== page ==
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   Tek Tips


Automated Imaging of 3D Model Systems

Best Practices to Achieve Consistent 3D Culture for Imaging

The culture of mammalian cells in 3D conditions achieves a more physiological environment and more closely mimics in vivo cell circumstances compared to 2D culture on tissue culture plasticware. 3D culture model systems more closely emulate proper stiffness, nutrient and gas diffusion, cell polarity/morphology, gene expression and proliferation- all important factors that influence research results.

Growth as spheroids or multi-cellular aggregates (MCAs) can be achieved through scaffold, generally containing extra-cellular matrix components, or scaffold-free methods involving forced floating through repulsive polymer coated dishes or physical movement to prevent attachment.  

Depending on your plating method and goals for your experiments, the following culture and imaging tips may assist in achieving consistent reproducible results.

Plating in substrates (such as matrigel):

  1. Level the plate when adding the substrate to ensure even spread. If solidifying substrate under incubated conditions, level the incubator shelf it will rest on as well.
  2. Centrifuging multi-well plates before or after addition of cells (based on cell type, substrate type and goals) may center substrate or cells evenly.
  3. With hydrogel matrices, lay 90% of total volume and allow to gel before adding final 10%. This results in a more consistent gel layer and improved uniformity in 96-well or 384-well plate formats.
  4. Consider specialized 3D culture methods.
    • Real Architecture for 3D Tissue (RAFT) from TAP Biosystems provides a specialized system for consistent culture in collagen.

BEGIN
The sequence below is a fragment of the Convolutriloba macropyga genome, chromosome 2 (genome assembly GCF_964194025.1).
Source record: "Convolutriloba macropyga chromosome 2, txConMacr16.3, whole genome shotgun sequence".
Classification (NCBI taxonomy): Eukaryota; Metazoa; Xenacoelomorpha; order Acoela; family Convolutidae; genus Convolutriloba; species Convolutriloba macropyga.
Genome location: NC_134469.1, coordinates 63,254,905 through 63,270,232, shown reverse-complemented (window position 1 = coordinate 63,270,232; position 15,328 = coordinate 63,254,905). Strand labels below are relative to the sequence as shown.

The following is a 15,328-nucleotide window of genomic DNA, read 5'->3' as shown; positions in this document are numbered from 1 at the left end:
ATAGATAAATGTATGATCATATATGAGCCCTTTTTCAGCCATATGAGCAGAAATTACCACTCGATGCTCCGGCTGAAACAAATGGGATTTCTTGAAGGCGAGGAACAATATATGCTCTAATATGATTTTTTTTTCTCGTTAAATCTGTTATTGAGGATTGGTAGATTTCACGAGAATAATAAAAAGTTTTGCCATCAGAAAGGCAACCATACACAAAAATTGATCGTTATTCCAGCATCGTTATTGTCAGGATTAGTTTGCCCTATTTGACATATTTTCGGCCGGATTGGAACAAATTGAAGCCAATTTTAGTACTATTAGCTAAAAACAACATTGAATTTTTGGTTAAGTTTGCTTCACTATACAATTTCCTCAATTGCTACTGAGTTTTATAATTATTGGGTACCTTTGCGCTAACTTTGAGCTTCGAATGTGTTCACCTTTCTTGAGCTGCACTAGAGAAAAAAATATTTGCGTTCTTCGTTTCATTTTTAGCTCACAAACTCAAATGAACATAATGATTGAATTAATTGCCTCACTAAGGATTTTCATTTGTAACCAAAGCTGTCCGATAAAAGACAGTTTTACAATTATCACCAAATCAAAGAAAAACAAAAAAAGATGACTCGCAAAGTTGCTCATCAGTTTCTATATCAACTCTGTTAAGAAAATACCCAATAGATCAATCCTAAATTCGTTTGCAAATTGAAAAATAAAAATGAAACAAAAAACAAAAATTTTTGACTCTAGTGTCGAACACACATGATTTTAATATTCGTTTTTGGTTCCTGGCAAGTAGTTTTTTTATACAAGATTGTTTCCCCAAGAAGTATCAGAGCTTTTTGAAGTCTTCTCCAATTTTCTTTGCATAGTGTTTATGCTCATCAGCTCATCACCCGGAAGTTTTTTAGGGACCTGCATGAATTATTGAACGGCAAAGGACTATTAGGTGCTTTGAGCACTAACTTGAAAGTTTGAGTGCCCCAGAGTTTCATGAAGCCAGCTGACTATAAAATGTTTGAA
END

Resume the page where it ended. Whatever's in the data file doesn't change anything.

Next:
Plating in scaffold-free conditions:

  1. If utilizing ultra-low attachments plates, round-bottom wells are preferred for imaging and analysis consistency. This well shape forces cells to a uniform central position resulting in consistency in spheroid/ MCA from well to well. This may also aid in imaging as MCAs are not spaced out or clustered against well walls.  
  2. Centrifugation of multiwell plates can also assist in clustering cells uniformly after plating.
  3. Consider specialized 3D culture methods.
    • Target cell magnetization and bioprinting process using n3D technology provides a system by which cells are magnetized and then drawn together using magnets. This is another method to achieve consistent cell clusters and could aid with cell types less prone to sphere formation.

Simple Schematic of use of specialized 3D culture method and resulting spheroid consisting of fibroblasts and breast cancer cells.

Simple schematic of use of specialized 3D culture method and resulting spheroid consisting of fibroblasts and breast cancer cells.

Imaging considerations:

  1. Automated instruments such as BioTek’s Lionheart™ and Cytation™ imagers allow selection of low carrier speed to provide slow intake of vessel and minimal physical disruption to 3D cultured cells.
  2. Increasing the default delay time prior to image capture can provide time for moving cells or liquid in wells to halt movement before image capture. BioTek instruments allow user-determined delays after stage movement.
  3. For long-term culture requiring media exchange, consider automated media exchanges to minimize disruption of MCA/spheroid and provide reliable volume dispensing. BioTek offers the MultiFlo™ FX AMX module for gentle, controlled aspiration and dispensing rates optimized to prevent spheroid removal in 96- and 384-well plates.

Simple Schematic of use of specialized 3D culture method and resulting spheroid consisting of fibroblasts and breast cancer cells.

Displayed above is the the MultiFlo™ FX AMX module and schematics of media removal and addition using autoclavable peristaltic pump cassettes with eight stainless steel tube aspirate and dispense heads.